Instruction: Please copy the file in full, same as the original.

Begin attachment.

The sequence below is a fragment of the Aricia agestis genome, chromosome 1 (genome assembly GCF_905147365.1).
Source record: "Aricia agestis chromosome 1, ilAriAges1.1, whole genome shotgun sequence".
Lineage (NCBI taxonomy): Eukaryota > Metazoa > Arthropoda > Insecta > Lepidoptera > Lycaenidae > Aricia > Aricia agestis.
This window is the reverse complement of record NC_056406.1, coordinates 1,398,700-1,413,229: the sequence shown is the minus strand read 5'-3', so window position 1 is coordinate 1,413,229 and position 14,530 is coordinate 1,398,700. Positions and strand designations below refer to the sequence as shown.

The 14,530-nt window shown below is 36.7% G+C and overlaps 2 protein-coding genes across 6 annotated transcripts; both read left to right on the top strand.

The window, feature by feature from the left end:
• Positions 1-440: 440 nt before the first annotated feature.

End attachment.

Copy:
The sequence below is a fragment of the Aricia agestis genome, chromosome 1 (genome assembly GCF_905147365.1).
Source record: "Aricia agestis chromosome 1, ilAriAges1.1, whole genome shotgun sequence".
Lineage (NCBI taxonomy): Eukaryota > Metazoa > Arthropoda > Insecta > Lepidoptera > Lycaenidae > Aricia > Aricia agestis.
This window is the reverse complement of record NC_056406.1, coordinates 1,398,700-1,413,229: the sequence shown is the minus strand read 5'-3', so window position 1 is coordinate 1,413,229 and position 14,530 is coordinate 1,398,700. Positions and strand designations below refer to the sequence as shown.

The 14,530-nt window shown below is 36.7% G+C and overlaps 2 protein-coding genes across 6 annotated transcripts; both read left to right on the top strand.

The window, feature by feature from the left end:
• Positions 1-440: 440 nt before the first annotated feature.